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national broadband strategy., « Previous | |Next »
January 22, 2008

Increasingly our digital lives are premised upon infrastructure, the networks through which we shape what we do, fashion the meanings of our customs and practices, and exchange signs with others. It is the privatization of communications infrastructure, which is hastening the closure of this zone of ‘public’ interest and community ‘needs’, that underlies the current political economy of networks and networked culture. So the citizen is recast as consumer and customer.

Under a neo-liberal mode of governance Australia is in the process of a steady dismantling of the posts-telegraph-telephone model of the monopoly carrier for each nation that dominated the twentieth century, with its deep colonial foundations. The privatization of Telstra is the dismantling; the current policy fight is to establish competitive markets in high speed broadband; and the rhetoric is about Australia needing high speed broad for its economy to remain internationally competitive.

And that is national strategy on broadband. I cannot see that the Rudd Government has added to this or broken new ground.

The reality is that our communications networks are not information superhighways, that metaphor from an older technology, is not appropriate. Nor are they a single ‘public’ switched telecommunications network, like those presided over by the post-telegraph-telephone monopolies of old. And nation-building technology, in the wake of globalisation, is rarely undertaken despite all the rhetoric.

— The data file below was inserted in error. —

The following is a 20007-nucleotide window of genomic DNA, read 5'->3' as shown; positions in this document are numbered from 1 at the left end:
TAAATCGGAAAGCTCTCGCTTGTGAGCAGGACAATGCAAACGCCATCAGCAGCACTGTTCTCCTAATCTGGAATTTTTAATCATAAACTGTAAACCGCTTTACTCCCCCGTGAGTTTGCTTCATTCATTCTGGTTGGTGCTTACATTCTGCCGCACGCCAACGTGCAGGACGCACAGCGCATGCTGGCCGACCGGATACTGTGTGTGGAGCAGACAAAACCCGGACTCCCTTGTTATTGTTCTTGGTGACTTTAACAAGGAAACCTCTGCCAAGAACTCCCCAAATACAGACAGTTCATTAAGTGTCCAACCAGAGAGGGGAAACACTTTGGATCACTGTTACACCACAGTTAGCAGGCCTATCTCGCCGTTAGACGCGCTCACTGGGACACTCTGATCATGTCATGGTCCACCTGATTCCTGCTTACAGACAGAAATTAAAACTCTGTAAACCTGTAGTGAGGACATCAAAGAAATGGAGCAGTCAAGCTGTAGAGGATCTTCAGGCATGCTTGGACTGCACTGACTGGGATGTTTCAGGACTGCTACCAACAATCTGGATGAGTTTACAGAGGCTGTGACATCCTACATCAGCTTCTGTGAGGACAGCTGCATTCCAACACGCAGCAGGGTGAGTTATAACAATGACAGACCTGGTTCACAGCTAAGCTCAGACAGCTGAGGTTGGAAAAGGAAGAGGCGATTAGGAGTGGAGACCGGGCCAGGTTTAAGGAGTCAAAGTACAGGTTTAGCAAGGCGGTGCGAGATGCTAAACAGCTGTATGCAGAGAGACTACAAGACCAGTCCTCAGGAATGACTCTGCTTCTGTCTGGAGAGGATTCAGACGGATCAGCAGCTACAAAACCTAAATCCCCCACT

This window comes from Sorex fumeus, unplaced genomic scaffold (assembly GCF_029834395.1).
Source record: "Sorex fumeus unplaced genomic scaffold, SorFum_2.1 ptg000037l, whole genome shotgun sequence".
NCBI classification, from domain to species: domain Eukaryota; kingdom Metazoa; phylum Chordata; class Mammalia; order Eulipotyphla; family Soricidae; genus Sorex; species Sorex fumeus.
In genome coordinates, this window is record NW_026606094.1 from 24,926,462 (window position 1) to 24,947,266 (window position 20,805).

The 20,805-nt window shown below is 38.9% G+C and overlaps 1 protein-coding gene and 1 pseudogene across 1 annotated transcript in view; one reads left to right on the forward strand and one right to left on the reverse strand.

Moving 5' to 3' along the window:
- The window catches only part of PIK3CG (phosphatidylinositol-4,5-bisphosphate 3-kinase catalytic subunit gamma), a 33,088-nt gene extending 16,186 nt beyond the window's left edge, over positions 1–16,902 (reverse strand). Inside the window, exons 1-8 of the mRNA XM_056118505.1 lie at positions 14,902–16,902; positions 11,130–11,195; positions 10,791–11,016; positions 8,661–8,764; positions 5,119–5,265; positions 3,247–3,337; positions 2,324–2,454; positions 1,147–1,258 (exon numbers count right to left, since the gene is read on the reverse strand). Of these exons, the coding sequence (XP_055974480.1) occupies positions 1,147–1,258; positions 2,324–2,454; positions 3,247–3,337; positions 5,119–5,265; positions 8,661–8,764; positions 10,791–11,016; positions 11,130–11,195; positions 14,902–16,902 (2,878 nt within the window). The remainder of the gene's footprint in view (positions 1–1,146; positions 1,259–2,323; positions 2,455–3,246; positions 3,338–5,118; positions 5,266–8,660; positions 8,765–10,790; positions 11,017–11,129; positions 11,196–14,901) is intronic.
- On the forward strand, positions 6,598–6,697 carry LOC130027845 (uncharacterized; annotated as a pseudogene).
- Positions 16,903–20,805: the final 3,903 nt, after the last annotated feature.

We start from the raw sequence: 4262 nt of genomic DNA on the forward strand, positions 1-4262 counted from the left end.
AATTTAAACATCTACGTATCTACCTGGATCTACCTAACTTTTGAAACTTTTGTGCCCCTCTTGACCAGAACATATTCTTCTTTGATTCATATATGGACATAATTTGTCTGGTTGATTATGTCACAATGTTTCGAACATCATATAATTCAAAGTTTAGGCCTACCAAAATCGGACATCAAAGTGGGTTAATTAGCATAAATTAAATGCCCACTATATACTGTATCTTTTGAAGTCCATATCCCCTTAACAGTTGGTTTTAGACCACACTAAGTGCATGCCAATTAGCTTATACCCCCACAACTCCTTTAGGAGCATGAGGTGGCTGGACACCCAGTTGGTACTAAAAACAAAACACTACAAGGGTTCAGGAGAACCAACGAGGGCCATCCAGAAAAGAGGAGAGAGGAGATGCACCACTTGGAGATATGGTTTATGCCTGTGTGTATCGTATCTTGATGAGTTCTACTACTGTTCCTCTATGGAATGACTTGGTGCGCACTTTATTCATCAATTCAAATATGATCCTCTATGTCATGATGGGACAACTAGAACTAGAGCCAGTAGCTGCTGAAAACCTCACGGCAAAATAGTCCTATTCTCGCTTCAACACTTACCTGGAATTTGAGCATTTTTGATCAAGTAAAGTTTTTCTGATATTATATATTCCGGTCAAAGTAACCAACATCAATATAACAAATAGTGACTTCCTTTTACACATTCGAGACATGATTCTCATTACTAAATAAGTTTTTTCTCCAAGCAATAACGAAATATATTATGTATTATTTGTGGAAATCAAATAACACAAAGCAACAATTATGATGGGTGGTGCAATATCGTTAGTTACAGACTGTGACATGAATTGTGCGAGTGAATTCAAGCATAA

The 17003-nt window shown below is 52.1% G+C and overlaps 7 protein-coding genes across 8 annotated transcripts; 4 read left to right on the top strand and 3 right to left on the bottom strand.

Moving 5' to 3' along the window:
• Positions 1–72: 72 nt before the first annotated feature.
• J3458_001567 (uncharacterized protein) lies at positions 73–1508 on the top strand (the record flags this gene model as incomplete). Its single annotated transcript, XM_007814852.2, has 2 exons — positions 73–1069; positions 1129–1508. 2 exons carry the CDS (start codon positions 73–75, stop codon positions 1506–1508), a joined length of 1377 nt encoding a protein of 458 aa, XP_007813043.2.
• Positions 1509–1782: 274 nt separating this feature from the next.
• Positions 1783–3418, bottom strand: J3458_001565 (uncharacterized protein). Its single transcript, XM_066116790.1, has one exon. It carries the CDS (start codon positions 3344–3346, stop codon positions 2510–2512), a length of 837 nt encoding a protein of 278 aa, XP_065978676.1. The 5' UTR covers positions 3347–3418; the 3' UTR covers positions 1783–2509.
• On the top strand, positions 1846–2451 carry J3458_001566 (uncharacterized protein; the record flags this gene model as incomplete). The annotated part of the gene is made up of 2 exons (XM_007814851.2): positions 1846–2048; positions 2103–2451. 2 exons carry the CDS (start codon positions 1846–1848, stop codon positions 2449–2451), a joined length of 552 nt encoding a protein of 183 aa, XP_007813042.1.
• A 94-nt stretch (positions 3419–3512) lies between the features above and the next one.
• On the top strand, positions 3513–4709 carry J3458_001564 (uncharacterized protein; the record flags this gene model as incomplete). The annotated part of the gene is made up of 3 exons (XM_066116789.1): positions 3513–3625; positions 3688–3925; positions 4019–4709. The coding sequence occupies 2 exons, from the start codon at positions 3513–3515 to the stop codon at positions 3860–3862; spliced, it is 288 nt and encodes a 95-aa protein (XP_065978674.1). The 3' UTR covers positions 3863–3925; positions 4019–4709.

Like roads themselves, or the nascent postal system of the sixteenth century, broadband is a patchwork quilt that provides a variety of different kinds of services.

| Posted by Gary Sauer-Thompson at 6:49 AM | | Comments (3)
Comments

Comments

Gary,
Seems to me that our governments have fallen into the easy money trap by privatising our essential services without regard to the physical and demographic needs of the country and the people who live therein.We will only get a satisfactory broadband system if the Federal Gov. is involved in ensuring equity in the system.
Electronic communication, the transport of goods and people and the supply of services such as clean air, water and energy are all in the same category. In todays world each of those areas will increasingly require government management or at least government intervention if our "climate change" goals and our economic aspirations are to be met in way that gives equality to all irrespective of where they live.

I cant help but think we should be laying water pipe instead of cable.

Les,
Thanks.We could, should do both simultaneously.A few years back in my adjacent town some one had the idea of layng fibre cable at the same time the gas company was putting in their pipes.No one had the wit to use it or perhaps no one had the cash.As far as I knw it is still in place.